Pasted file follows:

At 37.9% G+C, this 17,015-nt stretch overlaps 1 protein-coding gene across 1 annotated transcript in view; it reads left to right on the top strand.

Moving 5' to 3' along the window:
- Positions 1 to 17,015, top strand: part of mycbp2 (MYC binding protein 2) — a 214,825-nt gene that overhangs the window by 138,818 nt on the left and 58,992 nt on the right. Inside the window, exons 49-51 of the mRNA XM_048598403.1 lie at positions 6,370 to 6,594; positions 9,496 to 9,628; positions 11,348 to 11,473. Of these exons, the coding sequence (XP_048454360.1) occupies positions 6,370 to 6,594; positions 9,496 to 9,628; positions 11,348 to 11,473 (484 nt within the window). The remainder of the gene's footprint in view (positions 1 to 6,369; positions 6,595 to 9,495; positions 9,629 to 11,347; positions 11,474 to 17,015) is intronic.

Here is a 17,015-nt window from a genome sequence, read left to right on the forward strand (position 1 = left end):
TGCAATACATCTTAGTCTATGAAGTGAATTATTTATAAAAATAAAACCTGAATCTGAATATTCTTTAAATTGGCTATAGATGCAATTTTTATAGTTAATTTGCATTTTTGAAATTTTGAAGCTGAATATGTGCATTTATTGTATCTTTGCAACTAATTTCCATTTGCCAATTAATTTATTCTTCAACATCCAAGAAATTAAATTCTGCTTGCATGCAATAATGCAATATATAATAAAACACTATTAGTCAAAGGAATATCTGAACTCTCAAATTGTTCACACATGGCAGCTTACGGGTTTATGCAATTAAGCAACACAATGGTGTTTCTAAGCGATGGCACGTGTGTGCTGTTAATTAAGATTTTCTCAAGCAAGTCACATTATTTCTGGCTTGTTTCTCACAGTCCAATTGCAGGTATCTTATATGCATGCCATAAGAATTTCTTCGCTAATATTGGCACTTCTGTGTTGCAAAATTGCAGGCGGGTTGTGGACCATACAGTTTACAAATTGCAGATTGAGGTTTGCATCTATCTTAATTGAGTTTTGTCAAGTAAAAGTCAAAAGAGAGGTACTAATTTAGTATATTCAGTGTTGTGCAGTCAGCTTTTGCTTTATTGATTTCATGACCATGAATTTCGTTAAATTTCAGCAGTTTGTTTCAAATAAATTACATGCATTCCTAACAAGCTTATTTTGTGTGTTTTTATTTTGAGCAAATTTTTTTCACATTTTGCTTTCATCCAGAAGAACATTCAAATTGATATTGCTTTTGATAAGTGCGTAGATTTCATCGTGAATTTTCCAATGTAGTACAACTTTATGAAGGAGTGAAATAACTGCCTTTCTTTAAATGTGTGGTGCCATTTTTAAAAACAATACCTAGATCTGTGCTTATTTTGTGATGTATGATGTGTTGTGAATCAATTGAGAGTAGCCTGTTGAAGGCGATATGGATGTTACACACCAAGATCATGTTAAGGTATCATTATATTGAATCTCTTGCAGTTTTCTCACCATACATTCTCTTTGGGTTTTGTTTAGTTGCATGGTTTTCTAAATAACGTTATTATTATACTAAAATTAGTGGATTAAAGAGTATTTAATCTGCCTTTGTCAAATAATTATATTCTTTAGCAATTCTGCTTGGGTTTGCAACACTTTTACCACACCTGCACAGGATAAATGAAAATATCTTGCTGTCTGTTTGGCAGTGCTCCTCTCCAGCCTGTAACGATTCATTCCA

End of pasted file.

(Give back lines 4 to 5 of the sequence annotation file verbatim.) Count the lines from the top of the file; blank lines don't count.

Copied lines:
Here is a 17,015-nt window from a genome sequence, read left to right on the forward strand (position 1 = left end):
TGCAATACATCTTAGTCTATGAAGTGAATTATTTATAAAAATAAAACCTGAATCTGAATATTCTTTAAATTGGCTATAGATGCAATTTTTATAGTTAATTTGCATTTTTGAAATTTTGAAGCTGAATATGTGCATTTATTGTATCTTTGCAACTAATTTCCATTTGCCAATTAATTTATTCTTCAACATCCAAGAAATTAAATTCTGCTTGCATGCAATAATGCAATATATAATAAAACACTATTAGTCAAAGGAATATCTGAACTCTCAAATTGTTCACACATGGCAGCTTACGGGTTTATGCAATTAAGCAACACAATGGTGTTTCTAAGCGATGGCACGTGTGTGCTGTTAATTAAGATTTTCTCAAGCAAGTCACATTATTTCTGGCTTGTTTCTCACAGTCCAATTGCAGGTATCTTATATGCATGCCATAAGAATTTCTTCGCTAATATTGGCACTTCTGTGTTGCAAAATTGCAGGCGGGTTGTGGACCATACAGTTTACAAATTGCAGATTGAGGTTTGCATCTATCTTAATTGAGTTTTGTCAAGTAAAAGTCAAAAGAGAGGTACTAATTTAGTATATTCAGTGTTGTGCAGTCAGCTTTTGCTTTATTGATTTCATGACCATGAATTTCGTTAAATTTCAGCAGTTTGTTTCAAATAAATTACATGCATTCCTAACAAGCTTATTTTGTGTGTTTTTATTTTGAGCAAATTTTTTTCACATTTTGCTTTCATCCAGAAGAACATTCAAATTGATATTGCTTTTGATAAGTGCGTAGATTTCATCGTGAATTTTCCAATGTAGTACAACTTTATGAAGGAGTGAAATAACTGCCTTTCTTTAAATGTGTGGTGCCATTTTTAAAAACAATACCTAGATCTGTGCTTATTTTGTGATGTATGATGTGTTGTGAATCAATTGAGAGTAGCCTGTTGAAGGCGATATGGATGTTACACACCAAGATCATGTTAAGGTATCATTATATTGAATCTCTTGCAGTTTTCTCACCATACATTCTCTTTGGGTTTTGTTTAGTTGCATGGTTTTCTAAATAACGTTATTATTATACTAAAATTAGTGGATTAAAGAGTATTTAATCTGCCTTTGTCAAATAATTATATTCTTTAGCAATTCTGCTTGGGTTTGCAACACTTTTACCACACCTGCACAGGATAAATGAAAATATCTTGCTGTCTGTTTGGCAGTGCTCCTCTCCAGCCTGTAACGATTCATTCCA